Get up off your knees!
Samuda supports athlete activism at Olympic Games
President of the Jamaica Olympic Association (JOA) Christopher Samuda has welcomed the decision by the International Olympic Committee to relax its position on athlete activism at the Tokyo 2020 Olympic Games. He, however, encourages that the...
President of the Jamaica Olympic Association (JOA) Christopher Samuda has welcomed the decision by the International Olympic Committee to relax its position on athlete activism at the Tokyo 2020 Olympic Games.
He, however, encourages that the conversation stay focused on ensuring tangible results and noted the need for athletes to continue to lend their voices to the efforts to secure social change.
The IOC recently released guidelines for athletes who wish to use the platform of the Games to express their views at specific periods, a reversal of previous warnings that athletes would be banned from the event for protests and political messaging.
“The position of the board of directors of the JOA is that you have to respect the right to protest. I term it as the ‘Rights Revolution,” Samuda told The Gleaner.
“Black Lives Matter, our athletes’ lives matter as well, and as the Olympic Charter, as well states that the athlete is at the heart of the Olympics movement, then if the athlete is at the heart of the Olympic movement, then we have to respect that right, and we have to ensure that we do everything in order to ensure that it is in fact at he epicentre of the Olympic movement.
“We have been on our knees for centuries, for one reason or the other, and those of us who know history know exactly why we were on our knees. We need to rise from our knees in a very structured way and ensure that the protests determine results so that 10 years from now, we are not still talking about being on our knees,” Samuda added.
The IOC’s controversial Rule 50, which prohibits “demonstration or political, religious, or racial propaganda” and speaks to other restrictions, has been at the centre of debate for years and has been cast into sharp focus ahead of these Games given the swell of advocacy against racial and social injustices across the globe.
Samuda warned that this new licence of expression must be utilised in a structured and effective manner to ensure that the Games is not placed at risk.
“In terms of protests at the Games, we have to be very careful. We respect the right to protest, but that has to be organised in such a way that it does not place the Games at risk ... . You have to ensure that your financiers do not feel that their capital is at risk, but what we need to do is get up off our knees,” Samuda shared.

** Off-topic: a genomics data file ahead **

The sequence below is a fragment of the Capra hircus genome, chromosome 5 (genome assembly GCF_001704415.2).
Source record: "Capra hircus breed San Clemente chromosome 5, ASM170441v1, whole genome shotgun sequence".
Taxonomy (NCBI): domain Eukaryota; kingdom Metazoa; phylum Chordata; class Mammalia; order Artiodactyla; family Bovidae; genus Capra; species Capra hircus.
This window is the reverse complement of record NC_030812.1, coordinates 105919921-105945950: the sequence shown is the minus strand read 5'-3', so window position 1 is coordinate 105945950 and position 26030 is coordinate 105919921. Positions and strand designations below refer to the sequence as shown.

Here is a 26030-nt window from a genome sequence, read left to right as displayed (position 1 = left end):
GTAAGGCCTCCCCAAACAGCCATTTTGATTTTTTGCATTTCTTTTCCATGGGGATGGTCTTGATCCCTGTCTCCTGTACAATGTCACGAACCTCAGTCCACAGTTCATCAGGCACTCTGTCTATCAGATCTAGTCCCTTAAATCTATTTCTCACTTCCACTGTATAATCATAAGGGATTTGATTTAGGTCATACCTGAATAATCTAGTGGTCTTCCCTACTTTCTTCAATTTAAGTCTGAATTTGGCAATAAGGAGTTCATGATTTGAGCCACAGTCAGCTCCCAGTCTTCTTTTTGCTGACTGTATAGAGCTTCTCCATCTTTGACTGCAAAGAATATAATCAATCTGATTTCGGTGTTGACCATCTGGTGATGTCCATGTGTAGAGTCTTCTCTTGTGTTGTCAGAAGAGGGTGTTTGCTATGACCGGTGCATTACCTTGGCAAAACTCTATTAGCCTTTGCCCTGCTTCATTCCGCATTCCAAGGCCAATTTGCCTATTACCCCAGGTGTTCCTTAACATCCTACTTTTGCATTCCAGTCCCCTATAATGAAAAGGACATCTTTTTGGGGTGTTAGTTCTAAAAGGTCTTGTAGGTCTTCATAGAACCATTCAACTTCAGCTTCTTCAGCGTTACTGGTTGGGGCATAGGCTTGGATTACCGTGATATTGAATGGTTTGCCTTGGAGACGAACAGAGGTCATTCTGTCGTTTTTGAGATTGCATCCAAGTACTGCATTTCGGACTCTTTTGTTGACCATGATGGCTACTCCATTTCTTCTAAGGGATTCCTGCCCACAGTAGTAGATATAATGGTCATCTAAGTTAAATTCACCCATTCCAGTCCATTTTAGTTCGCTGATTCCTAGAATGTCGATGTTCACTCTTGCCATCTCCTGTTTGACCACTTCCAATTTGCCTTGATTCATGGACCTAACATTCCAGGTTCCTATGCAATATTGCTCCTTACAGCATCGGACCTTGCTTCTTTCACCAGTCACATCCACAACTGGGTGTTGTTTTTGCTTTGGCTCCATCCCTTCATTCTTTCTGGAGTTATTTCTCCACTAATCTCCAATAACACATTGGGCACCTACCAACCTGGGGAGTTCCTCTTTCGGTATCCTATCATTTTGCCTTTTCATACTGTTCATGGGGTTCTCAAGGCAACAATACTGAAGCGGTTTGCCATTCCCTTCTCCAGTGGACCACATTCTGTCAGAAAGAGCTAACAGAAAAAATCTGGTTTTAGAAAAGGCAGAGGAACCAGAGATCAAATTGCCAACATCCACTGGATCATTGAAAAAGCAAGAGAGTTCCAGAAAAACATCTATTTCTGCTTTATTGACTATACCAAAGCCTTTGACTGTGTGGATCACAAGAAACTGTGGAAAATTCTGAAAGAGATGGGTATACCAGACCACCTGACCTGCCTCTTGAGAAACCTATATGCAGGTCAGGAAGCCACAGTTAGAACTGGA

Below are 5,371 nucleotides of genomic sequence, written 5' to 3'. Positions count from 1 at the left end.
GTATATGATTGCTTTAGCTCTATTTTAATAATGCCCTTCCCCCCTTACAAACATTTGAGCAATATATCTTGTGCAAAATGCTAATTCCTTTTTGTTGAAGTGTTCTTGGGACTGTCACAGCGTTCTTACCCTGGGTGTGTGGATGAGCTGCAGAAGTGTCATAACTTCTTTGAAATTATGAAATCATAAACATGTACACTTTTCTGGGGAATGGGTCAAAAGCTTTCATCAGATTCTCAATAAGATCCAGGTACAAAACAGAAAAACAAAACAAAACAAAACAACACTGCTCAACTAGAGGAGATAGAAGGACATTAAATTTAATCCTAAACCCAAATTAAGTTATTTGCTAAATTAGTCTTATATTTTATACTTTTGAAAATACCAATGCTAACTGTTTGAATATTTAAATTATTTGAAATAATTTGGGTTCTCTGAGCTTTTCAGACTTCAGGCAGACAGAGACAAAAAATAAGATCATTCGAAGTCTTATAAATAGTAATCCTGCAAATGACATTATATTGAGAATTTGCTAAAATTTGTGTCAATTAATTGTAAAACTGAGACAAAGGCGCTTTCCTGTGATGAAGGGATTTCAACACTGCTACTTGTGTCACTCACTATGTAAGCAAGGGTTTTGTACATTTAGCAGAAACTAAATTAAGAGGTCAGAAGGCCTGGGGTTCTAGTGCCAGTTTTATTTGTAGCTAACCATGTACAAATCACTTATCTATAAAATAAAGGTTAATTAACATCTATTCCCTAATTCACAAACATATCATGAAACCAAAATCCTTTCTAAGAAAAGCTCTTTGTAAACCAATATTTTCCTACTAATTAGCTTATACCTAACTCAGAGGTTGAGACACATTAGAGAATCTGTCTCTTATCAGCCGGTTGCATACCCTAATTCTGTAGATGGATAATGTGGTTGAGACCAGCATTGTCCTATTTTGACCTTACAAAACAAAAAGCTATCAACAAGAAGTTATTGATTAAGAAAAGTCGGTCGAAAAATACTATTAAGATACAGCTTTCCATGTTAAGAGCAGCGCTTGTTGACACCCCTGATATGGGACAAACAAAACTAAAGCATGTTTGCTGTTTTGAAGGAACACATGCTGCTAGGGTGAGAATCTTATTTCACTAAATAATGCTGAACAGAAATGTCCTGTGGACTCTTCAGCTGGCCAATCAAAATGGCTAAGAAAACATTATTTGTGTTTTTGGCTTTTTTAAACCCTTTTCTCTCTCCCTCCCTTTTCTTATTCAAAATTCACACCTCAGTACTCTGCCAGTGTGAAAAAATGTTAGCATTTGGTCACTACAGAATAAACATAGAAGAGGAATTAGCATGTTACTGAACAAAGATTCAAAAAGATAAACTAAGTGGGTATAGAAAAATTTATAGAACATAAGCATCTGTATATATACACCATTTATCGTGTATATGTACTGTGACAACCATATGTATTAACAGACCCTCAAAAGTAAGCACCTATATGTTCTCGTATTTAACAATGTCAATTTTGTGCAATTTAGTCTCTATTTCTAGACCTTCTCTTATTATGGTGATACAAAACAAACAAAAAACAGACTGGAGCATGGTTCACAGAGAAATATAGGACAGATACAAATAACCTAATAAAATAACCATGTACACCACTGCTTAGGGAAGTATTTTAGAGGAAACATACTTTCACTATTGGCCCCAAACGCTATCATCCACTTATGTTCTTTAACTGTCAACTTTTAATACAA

“So I support, at the Olympic Games, fora that will be established and organised, where athletes can, in fact, articulate and express their views in a very organised manner, but you have to have results, you must have outcomes. It cannot be protestation and then you exude energy and go home and the status quo remains the same,” Samuda continued before speaking directly to Rule 50 and the need for greater athlete inclusion in the Olympics charter.
“Rule 50 is one of the outcomes. It is being relaxed now, and we have to look at the Olympic Charter and ensure that the athlete is one of the pillars. In the present Olympics Charter, the athlete is not specified as one of the pillars. We need now to ensure that from a philosophical point of view, the athlete is named as a pillar of the movement in the Charter and from there, we take active steps to ensure that we have pragmatic results.”
He pointed to the need to include athletes at the decision-making level as a key deliverable and believes that this will provide important opportunities and representation for sportsmen and sportswomen.
“There is an athlete representative on the IOC board, and the IOC Charter, in terms of its language, is very supportive of athletes, but then now we want to move to another level and have athletes on all commissions because at that level, you will have policymaking,” Samuda said.
Samuda was scheduled to arrive in Tokyo early this morning ahead of tomorrow morning’s (Jamaica time) Opening Ceremony for the July 23 - August 8 Games.